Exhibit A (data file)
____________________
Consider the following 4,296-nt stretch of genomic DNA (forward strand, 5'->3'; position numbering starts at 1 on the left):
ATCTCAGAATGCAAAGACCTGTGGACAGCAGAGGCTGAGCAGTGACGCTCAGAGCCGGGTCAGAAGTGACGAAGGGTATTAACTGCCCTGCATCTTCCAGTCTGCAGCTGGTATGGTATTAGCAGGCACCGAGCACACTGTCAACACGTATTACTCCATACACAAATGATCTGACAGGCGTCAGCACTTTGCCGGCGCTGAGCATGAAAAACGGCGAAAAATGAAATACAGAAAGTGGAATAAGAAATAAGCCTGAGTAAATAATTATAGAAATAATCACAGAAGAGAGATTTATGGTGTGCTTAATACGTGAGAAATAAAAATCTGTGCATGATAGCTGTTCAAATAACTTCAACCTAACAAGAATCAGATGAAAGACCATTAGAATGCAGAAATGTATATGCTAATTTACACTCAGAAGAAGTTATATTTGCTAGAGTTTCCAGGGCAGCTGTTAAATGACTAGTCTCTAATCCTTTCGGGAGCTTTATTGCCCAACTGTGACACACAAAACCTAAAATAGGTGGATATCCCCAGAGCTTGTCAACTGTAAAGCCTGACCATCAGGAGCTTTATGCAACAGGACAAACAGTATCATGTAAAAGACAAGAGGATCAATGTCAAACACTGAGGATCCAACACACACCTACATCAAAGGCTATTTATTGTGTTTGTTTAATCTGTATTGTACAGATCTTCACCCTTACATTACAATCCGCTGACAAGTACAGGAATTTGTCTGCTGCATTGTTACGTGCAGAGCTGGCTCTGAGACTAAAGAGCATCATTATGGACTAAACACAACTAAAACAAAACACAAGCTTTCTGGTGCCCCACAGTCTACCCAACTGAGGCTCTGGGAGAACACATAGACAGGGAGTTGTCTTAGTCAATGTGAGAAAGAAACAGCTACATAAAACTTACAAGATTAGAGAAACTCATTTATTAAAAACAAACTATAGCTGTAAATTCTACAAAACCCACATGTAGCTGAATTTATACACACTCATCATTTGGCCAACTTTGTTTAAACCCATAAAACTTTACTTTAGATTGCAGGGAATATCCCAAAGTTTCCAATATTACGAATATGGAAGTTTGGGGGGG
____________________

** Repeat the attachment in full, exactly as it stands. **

Consider the following 4,296-nt stretch of genomic DNA (forward strand, 5'->3'; position numbering starts at 1 on the left):
ATCTCAGAATGCAAAGACCTGTGGACAGCAGAGGCTGAGCAGTGACGCTCAGAGCCGGGTCAGAAGTGACGAAGGGTATTAACTGCCCTGCATCTTCCAGTCTGCAGCTGGTATGGTATTAGCAGGCACCGAGCACACTGTCAACACGTATTACTCCATACACAAATGATCTGACAGGCGTCAGCACTTTGCCGGCGCTGAGCATGAAAAACGGCGAAAAATGAAATACAGAAAGTGGAATAAGAAATAAGCCTGAGTAAATAATTATAGAAATAATCACAGAAGAGAGATTTATGGTGTGCTTAATACGTGAGAAATAAAAATCTGTGCATGATAGCTGTTCAAATAACTTCAACCTAACAAGAATCAGATGAAAGACCATTAGAATGCAGAAATGTATATGCTAATTTACACTCAGAAGAAGTTATATTTGCTAGAGTTTCCAGGGCAGCTGTTAAATGACTAGTCTCTAATCCTTTCGGGAGCTTTATTGCCCAACTGTGACACACAAAACCTAAAATAGGTGGATATCCCCAGAGCTTGTCAACTGTAAAGCCTGACCATCAGGAGCTTTATGCAACAGGACAAACAGTATCATGTAAAAGACAAGAGGATCAATGTCAAACACTGAGGATCCAACACACACCTACATCAAAGGCTATTTATTGTGTTTGTTTAATCTGTATTGTACAGATCTTCACCCTTACATTACAATCCGCTGACAAGTACAGGAATTTGTCTGCTGCATTGTTACGTGCAGAGCTGGCTCTGAGACTAAAGAGCATCATTATGGACTAAACACAACTAAAACAAAACACAAGCTTTCTGGTGCCCCACAGTCTACCCAACTGAGGCTCTGGGAGAACACATAGACAGGGAGTTGTCTTAGTCAATGTGAGAAAGAAACAGCTACATAAAACTTACAAGATTAGAGAAACTCATTTATTAAAAACAAACTATAGCTGTAAATTCTACAAAACCCACATGTAGCTGAATTTATACACACTCATCATTTGGCCAACTTTGTTTAAACCCATAAAACTTTACTTTAGATTGCAGGGAATATCCCAAAGTTTCCAATATTACGAATATGGAAGTTTGGGGGGG